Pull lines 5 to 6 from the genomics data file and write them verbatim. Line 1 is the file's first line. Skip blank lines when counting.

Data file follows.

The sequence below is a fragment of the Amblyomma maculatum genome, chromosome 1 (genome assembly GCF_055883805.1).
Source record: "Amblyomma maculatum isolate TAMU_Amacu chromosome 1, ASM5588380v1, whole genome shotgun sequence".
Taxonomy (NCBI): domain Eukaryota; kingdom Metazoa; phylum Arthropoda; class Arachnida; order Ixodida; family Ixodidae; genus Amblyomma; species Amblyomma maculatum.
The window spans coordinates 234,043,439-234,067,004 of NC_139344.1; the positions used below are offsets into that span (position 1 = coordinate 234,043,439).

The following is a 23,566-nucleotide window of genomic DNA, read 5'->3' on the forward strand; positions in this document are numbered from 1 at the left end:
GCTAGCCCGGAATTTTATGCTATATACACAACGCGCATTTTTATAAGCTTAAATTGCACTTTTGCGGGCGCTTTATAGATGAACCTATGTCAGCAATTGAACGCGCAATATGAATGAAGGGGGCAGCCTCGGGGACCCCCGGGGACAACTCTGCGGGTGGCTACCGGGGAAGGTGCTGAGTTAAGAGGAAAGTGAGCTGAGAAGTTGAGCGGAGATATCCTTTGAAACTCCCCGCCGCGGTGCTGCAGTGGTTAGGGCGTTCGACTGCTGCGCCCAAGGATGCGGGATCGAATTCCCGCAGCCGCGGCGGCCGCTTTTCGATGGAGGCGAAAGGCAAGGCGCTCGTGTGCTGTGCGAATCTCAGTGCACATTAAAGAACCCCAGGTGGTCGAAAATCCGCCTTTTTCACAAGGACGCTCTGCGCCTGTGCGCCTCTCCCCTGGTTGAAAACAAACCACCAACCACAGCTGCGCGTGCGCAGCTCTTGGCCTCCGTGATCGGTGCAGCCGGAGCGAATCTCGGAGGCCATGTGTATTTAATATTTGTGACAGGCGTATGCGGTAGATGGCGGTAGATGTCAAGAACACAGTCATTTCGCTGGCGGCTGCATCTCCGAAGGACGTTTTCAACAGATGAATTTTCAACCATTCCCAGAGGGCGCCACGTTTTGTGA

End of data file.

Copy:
The following is a 23,566-nucleotide window of genomic DNA, read 5'->3' on the forward strand; positions in this document are numbered from 1 at the left end:
GCTAGCCCGGAATTTTATGCTATATACACAACGCGCATTTTTATAAGCTTAAATTGCACTTTTGCGGGCGCTTTATAGATGAACCTATGTCAGCAATTGAACGCGCAATATGAATGAAGGGGGCAGCCTCGGGGACCCCCGGGGACAACTCTGCGGGTGGCTACCGGGGAAGGTGCTGAGTTAAGAGGAAAGTGAGCTGAGAAGTTGAGCGGAGATATCCTTTGAAACTCCCCGCCGCGGTGCTGCAGTGGTTAGGGCGTTCGACTGCTGCGCCCAAGGATGCGGGATCGAATTCCCGCAGCCGCGGCGGCCGCTTTTCGATGGAGGCGAAAGGCAAGGCGCTCGTGTGCTGTGCGAATCTCAGTGCACATTAAAGAACCCCAGGTGGTCGAAAATCCGCCTTTTTCACAAGGACGCTCTGCGCCTGTGCGCCTCTCCCCTGGTTGAAAACAAACCACCAACCACAGCTGCGCGTGCGCAGCTCTTGGCCTCCGTGATCGGTGCAGCCGGAGCGAATCTCGGAGGCCATGTGTATTTAATATTTGTGACAGGCGTATGCGGTAGATGGCGGTAGATGTCAAGAACACAGTCATTTCGCTGGCGGCTGCATCTCCGAAGGACGTTTTCAACAGATGAATTTTCAACCATTCCCAGAGGGCGCCACGTTTTGTGA